Classical Classroom

Classical Classroom, Episode 52: Inside A Boléro With Howard Pollack

Come on a musical adventure through Ravel’s Boléro. It’s perfectly safe! Probably.

Portrait of Maurice Ravel at the piano in 1914.
Portrait of Maurice Ravel at the piano in 1914.

Ravel’s Boléro. Next to most of the soundtrack to Koyaanisqatsi, it’s possibly the most repetitive piece of music ever written, amiright (respect, Philip Glass)? As it turns out, I am wrong, so wrong. In fact, Boléro is a piece built entirely around change. Howard Pollack, professor at Moores School of Music, author, lecturer, and guest on BBC specials and NPR shows like Morning Edition and Fresh Airis our tour guide through this amazing piece of music by a very subtle and sneaky composer.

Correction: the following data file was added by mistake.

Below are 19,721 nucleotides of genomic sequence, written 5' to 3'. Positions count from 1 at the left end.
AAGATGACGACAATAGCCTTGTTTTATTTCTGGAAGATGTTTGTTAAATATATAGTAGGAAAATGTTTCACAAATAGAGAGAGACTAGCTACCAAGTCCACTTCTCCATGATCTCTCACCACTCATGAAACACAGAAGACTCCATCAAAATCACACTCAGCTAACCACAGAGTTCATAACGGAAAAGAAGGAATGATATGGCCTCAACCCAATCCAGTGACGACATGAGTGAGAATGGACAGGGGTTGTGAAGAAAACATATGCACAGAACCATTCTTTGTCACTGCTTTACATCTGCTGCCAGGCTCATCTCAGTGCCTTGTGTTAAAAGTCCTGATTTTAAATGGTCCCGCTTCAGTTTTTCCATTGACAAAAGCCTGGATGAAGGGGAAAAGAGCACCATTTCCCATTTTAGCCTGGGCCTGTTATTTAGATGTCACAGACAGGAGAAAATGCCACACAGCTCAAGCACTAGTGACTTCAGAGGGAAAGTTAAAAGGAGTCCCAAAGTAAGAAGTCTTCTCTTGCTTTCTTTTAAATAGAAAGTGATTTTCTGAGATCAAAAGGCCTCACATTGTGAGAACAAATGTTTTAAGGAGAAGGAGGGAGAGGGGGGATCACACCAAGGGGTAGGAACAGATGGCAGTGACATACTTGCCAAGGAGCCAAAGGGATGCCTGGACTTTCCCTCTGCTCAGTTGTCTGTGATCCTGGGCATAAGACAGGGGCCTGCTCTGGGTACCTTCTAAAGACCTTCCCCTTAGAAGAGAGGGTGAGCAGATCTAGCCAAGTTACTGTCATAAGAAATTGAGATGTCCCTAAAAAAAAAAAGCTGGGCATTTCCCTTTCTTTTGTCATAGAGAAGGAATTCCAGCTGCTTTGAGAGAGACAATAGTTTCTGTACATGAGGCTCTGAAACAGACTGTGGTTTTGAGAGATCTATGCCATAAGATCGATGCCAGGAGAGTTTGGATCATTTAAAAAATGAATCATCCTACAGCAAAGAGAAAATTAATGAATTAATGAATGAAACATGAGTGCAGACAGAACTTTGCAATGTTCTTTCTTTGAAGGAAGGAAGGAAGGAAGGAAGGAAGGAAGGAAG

Music in this episode:

  • “Dance of the Sugar Plum Fairy” from The Nutcracker Suite by Pyotr Ilyich Tchaikovsky
  • Boléro by Maurice Ravel as performed by Orchestre Symphonique de Montréal, conducted by Charles Dutoit

Audio production by Todd “Treble Clef” Hulslander with bass clef by Dacia Clay.



Dacia Clay

Dacia Clay

Host/Producer, Classical Classroom; Web Editor, Arts & Culture

Dacia began her career in public radio as the Audio Librarian for Houston Public Media (then KUHF) in 2009. She earned her Master of Library Science degree from the University of North Texas' School of Library and Information Science, where she focused on special collections (thanks to the sage advice...

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